Monday, August 23rd 2021

Kingston Announces New Industrial microSD Cards

Kingston today made available its new Industrial microSD card lineup with a rated operating temperature of -40 °C to 85 °C, allowing normal operation even in "extreme desert heat and subzero conditions" based on the information provided by the company. The cards use TLC NAND in pSLC mode to provide transfer speeds of up to 100 MB/s, and are rated for endurance of up to 1920 TBW with 30K P/E cycles. There is a built-in feature set specific to endurance, performance and industrial needs. Kingston's Industrial microSD ships with a UHS-I SD adapter and is available in capacities from 8 GB-64 GB. Industrial features include bad block management, ECC engine, power failure protection, wear levelling, auto-refresh read distribution protection, dynamic data refresh, SiP - System in Package, garbage collection, and health monitoring.
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16 Comments on Kingston Announces New Industrial microSD Cards

#1
TheLostSwede
Sorry, but why does a memory card need FCC certification?
There's no radio transmitter built in to microSD cards, unless I've missed something.
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#2
kayjay010101
TheLostSwedeSorry, but why does a memory card need FCC certification?
There's no radio transmitter built in to microSD cards, unless I've missed something.
Where does it mention any FCC certification?
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#3
TheLostSwede
kayjay010101Where does it mention any FCC certification?
There's an FCC logo on the card, right after the A1 logo.
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#5
TheLostSwede
ChaitanyaApparently all electronic storage devices sold in US are under FCC regulations. This is Samsung listing compliance for their Flash/Drams.
www.samsung.com/semiconductor/support/regulatory-information/

transition.fcc.gov/bureaus/oet/info/documents/bulletins/oet62/oet62rev.pdf
I guess I've just never noticed it before. Never seen the FCC logo printed on the front of a microSD card before, but I guess they did it because it's an industrial grade product. Still, I can understand it on USB 3.x type devices, as they can be (and often are) a cause of EM interference if close to things like a Wi-Fi or Bluetooth dongle, even more so if connected via a cable. Had a WD portable USB 3.0 drive kill the ZigBee signal in a router we were testing at a previous job and that was using the supplied cable. I wonder how that passed FCC certification...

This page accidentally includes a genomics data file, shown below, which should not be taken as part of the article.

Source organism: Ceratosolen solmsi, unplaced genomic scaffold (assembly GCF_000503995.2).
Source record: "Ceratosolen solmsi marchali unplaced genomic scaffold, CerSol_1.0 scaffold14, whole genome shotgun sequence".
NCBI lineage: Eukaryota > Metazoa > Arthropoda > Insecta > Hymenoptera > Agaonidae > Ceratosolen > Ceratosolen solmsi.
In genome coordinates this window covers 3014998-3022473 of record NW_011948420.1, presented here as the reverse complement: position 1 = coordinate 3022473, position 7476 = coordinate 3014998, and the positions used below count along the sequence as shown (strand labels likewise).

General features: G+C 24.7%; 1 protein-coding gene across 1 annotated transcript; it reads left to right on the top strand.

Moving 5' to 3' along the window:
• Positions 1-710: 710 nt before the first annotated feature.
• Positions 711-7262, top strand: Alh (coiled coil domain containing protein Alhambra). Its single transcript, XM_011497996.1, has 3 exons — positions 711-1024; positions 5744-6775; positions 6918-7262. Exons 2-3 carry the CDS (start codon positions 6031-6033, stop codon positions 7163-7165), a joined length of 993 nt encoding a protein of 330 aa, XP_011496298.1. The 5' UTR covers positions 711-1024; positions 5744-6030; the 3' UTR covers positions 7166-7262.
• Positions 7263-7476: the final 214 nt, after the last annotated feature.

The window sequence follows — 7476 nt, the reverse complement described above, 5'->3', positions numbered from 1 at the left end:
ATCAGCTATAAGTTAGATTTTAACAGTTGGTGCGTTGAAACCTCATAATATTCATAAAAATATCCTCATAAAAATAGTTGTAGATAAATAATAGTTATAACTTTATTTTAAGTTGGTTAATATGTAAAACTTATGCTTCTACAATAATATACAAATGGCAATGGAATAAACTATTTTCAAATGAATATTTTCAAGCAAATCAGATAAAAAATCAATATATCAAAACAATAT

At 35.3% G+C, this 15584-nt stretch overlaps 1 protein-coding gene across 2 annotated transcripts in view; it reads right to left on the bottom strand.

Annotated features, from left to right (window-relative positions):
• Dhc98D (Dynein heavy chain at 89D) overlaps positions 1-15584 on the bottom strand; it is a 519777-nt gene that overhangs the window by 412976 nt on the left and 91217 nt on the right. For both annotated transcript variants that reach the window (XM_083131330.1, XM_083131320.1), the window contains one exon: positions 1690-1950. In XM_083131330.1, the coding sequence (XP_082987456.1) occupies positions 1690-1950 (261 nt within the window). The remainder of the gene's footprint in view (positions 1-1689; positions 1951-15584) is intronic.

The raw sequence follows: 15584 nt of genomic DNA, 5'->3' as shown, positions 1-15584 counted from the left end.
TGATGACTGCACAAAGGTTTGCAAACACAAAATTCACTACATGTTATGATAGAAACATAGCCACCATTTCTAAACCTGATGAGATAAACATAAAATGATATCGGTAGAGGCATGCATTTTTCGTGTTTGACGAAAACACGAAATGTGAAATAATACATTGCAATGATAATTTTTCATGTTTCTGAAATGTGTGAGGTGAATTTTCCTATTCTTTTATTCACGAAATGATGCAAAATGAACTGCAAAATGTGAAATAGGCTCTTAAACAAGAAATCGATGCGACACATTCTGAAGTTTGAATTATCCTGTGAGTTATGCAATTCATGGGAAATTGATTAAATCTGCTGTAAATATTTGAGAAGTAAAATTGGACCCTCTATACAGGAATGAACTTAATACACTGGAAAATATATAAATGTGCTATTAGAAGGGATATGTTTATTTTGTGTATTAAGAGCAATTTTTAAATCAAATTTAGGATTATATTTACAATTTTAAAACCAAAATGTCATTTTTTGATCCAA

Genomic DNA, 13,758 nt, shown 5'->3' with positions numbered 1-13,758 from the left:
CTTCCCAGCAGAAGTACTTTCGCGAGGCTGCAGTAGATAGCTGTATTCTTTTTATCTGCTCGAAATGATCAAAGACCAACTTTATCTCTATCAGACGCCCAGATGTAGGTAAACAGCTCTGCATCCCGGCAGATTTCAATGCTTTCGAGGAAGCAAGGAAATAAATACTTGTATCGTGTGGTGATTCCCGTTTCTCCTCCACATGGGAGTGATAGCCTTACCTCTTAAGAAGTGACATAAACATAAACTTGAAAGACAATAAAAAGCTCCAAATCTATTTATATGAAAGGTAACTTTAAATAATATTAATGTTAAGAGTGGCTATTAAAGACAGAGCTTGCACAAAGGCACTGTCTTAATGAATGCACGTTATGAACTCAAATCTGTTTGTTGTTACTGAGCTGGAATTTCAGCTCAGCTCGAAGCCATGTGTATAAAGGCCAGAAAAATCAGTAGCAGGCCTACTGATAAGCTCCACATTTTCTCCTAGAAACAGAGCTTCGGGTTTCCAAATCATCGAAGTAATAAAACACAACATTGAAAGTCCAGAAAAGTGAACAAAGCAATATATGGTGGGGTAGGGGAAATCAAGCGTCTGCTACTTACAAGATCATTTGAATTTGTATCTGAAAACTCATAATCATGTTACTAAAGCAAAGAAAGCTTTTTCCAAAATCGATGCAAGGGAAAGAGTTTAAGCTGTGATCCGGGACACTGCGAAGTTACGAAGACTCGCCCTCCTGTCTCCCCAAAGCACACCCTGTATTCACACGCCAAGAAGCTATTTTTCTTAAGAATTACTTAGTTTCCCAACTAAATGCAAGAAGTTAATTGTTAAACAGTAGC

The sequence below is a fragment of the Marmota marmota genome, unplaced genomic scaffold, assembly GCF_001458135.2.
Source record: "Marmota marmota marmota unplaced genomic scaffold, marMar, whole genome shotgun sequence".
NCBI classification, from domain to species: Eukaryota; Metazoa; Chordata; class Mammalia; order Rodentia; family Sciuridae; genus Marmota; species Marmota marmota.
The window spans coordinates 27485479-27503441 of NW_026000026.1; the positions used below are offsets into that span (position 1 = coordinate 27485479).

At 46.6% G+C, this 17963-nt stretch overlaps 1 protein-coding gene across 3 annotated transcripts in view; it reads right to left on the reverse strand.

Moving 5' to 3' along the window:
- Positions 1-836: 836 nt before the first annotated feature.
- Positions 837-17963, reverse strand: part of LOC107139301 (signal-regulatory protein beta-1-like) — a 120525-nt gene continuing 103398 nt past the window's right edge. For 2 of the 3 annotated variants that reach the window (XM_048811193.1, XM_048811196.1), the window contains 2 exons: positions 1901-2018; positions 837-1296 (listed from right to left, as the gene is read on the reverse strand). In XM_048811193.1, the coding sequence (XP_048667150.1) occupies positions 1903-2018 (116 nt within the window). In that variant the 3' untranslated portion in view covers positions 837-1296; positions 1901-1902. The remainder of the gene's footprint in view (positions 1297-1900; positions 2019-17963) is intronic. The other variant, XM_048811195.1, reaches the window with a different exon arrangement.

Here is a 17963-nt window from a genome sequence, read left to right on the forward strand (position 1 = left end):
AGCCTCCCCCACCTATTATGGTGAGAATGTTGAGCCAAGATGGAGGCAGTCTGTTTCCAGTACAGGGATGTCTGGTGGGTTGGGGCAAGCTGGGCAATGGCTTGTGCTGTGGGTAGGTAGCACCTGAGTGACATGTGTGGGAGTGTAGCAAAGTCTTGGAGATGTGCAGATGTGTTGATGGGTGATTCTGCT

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#6
Ferrum Master
TheLostSwedeI guess I've just never noticed it before. Never seen the FCC logo printed on the front of a microSD card before, but I guess they did it because it's an industrial grade product. Still, I can understand it on USB 3.x type devices, as they can be (and often are) a cause of EM interference if close to things like a Wi-Fi or Bluetooth dongle, even more so if connected via a cable. Had a WD portable USB 3.0 drive kill the ZigBee signal in a router we were testing at a previous job and that was using the supplied cable. I wonder how that passed FCC certification...
It always cracks me up looking at the old errata how they wrapped up the drive :D Looks so "professional".

www.intel.com/content/dam/www/public/us/en/documents/white-papers/usb3-frequency-interference-papers.pdf
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#7
TheLostSwede
Ferrum MasterIt always cracks me up looking at the old errata how they wrapped up the drive :D Looks so "professional".

www.intel.com/content/dam/www/public/us/en/documents/white-papers/usb3-frequency-interference-papers.pdf
Ah, copper foil... It's not fool proof though, as in our case, it was actually the cable itself that caused the issue, as it acted like an antenna, causing really serious interference. Bought half a dozen different cables down the computer market and found that half of them were no good, as they caused the same problem. The weird thing was that price didn't matter, as some cheap ones were good, some were not and same for the more expensive ones. So if anyone's got problems with their 2.4GHz radios, make sure you check your USB 3.0 cables.